Photo by Julia Hart
Lower valley students to hatch salmon
As of Friday, January 12, 2018
GRANDVIEW The care of 100 salmon eggs is now the responsibility of high school science teacher Jennifer Santjer.
The eggs, which came from the Yakima Nation Prosser Fish Hatchery, will be in the tender care of Santjer and her science students as a part of the Salmon in the Classroom project, hosted by the Southwest Yakima Conservation District, Biologist Rachel Little of the Benton Conservation District said.
The ecology project is also under way in Sunnyside at Pioneer and Chief Kamiakin Elementary schools and Sunnyside Christian Elementary and Christian High School, Little said.
The eggs, which are now just a pile of pink orbs with black pinpoints, will develop into hatchlings over the course of the next three weeks, she said.
Little said the South Yakima Conservation District sponsors the fish tanks at the high school, which are set at a minimum temperature of 52-54 degrees Fahrenheit.
The tanks allow high school and grade-school children to rear baby salmon in the classroom during the winter and release them in late spring into the Yakima River.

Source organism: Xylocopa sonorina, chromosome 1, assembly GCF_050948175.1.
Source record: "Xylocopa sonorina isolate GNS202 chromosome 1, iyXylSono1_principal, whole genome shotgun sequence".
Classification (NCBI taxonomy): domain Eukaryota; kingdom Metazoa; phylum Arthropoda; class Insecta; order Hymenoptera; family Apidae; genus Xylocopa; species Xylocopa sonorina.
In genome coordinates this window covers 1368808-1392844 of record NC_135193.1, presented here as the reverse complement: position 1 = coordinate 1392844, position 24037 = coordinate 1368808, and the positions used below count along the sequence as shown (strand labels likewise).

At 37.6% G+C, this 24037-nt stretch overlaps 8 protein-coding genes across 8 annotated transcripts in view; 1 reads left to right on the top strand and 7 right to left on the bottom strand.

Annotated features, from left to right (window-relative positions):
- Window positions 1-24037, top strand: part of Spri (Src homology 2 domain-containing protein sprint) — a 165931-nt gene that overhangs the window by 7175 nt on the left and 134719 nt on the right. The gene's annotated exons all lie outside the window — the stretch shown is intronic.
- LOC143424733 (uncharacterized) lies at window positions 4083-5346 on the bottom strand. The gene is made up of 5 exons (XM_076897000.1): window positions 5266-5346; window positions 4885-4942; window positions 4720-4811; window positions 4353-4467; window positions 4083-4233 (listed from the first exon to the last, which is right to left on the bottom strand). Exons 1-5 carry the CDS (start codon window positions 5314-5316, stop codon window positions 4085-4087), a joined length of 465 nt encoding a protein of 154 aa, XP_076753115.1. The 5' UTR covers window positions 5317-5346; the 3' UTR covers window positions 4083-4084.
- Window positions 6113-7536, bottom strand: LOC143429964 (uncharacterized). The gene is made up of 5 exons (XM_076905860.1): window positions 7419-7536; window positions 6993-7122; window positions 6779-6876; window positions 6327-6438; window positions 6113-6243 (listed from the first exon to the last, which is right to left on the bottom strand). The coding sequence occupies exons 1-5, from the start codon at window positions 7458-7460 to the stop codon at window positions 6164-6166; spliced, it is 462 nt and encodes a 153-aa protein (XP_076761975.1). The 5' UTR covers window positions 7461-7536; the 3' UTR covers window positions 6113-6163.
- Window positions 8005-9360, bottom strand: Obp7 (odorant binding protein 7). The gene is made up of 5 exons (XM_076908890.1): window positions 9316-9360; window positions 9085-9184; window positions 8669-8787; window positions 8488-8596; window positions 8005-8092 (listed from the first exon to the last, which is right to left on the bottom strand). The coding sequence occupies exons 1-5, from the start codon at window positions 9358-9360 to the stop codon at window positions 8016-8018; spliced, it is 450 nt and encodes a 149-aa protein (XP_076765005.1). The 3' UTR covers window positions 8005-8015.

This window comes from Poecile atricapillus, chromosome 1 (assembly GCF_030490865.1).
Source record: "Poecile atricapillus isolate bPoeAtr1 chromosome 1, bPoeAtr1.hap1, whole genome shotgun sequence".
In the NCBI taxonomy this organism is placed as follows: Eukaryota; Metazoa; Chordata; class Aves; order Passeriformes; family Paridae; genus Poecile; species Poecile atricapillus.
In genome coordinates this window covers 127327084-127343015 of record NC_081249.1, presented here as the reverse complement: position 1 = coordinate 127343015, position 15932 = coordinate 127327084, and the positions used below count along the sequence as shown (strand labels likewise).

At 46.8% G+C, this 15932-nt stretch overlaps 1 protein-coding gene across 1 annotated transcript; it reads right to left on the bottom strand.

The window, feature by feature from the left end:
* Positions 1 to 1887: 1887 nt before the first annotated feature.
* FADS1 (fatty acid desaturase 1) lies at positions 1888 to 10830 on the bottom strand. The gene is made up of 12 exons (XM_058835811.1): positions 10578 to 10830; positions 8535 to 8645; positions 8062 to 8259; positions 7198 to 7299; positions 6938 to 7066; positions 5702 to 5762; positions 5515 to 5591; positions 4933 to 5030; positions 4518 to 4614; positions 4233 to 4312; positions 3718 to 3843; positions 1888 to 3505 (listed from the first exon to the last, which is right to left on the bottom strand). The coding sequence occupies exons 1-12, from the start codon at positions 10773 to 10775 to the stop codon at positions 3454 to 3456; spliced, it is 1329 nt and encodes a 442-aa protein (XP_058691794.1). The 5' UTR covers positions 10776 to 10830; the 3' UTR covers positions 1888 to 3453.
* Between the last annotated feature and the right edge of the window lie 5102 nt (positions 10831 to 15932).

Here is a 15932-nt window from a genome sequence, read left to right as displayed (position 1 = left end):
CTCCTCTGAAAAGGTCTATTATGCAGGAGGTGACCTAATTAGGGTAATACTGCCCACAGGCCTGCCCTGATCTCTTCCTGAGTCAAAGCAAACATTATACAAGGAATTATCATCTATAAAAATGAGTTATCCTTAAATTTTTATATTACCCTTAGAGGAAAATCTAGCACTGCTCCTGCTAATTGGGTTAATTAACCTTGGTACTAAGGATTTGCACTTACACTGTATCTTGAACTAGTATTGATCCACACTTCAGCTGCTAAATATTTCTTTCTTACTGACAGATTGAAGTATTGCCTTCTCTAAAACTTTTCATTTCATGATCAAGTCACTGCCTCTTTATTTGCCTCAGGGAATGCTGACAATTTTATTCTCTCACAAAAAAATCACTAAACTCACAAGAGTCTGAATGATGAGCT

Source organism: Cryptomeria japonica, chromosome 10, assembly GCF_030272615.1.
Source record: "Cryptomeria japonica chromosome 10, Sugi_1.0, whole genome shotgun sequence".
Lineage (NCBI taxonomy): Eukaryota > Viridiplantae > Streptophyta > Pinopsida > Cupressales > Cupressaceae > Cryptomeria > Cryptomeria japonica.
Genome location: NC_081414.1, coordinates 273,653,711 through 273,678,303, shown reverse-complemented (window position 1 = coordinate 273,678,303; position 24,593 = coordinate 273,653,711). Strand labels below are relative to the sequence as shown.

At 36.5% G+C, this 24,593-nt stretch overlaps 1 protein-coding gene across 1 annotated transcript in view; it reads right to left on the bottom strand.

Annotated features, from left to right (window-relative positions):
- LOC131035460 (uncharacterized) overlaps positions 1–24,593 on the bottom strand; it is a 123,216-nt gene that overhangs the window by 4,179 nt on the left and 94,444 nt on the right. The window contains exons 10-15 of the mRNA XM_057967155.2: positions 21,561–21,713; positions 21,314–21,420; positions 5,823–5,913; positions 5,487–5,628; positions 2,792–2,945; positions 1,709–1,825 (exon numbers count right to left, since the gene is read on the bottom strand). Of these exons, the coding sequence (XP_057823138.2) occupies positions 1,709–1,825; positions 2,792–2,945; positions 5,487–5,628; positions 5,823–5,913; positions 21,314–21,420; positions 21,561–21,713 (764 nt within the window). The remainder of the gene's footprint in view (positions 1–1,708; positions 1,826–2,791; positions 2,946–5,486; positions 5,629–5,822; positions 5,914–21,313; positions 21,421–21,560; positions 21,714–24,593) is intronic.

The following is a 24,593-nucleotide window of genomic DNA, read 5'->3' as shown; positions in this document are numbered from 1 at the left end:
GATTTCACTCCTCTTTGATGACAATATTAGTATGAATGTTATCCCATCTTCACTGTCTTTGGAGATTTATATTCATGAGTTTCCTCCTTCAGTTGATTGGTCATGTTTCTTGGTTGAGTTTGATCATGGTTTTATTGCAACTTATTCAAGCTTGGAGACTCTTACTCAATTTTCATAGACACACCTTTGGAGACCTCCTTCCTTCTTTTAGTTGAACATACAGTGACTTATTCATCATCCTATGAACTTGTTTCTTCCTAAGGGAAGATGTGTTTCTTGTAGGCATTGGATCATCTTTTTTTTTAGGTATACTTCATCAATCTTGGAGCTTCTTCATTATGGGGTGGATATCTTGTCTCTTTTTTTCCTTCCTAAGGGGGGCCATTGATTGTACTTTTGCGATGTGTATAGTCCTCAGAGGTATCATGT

Santjer, who is taking on the salmon project for the first time, is excited about working with her students on the ecology project.
“I am excited for the students to see the development of the eggs into fish,” she said.
Program elements include tank loan and set-up, supplies, 24/7 technical support, teacher training, coordination of fish permits, loan of educational materials, volunteer recruitment and coordination, classroom presentations and field trips.
Little will be helping teachers with lessons about salmon, help the teachers operate the tanks and organize the salmon release field day.
Working on the project in Sunnyside are Chief Kamiakin teacher Amy Peters, Pioneer teacher Jamie Johnson, Sunnyside Christian Elementary teacher Estela Rodriguez and Sunnyside Christian High School educator Jon Riebe.
The Salmon in the Classroom project has been around since 2000, offering students a closer connection to the fish living in local waterways, Little said.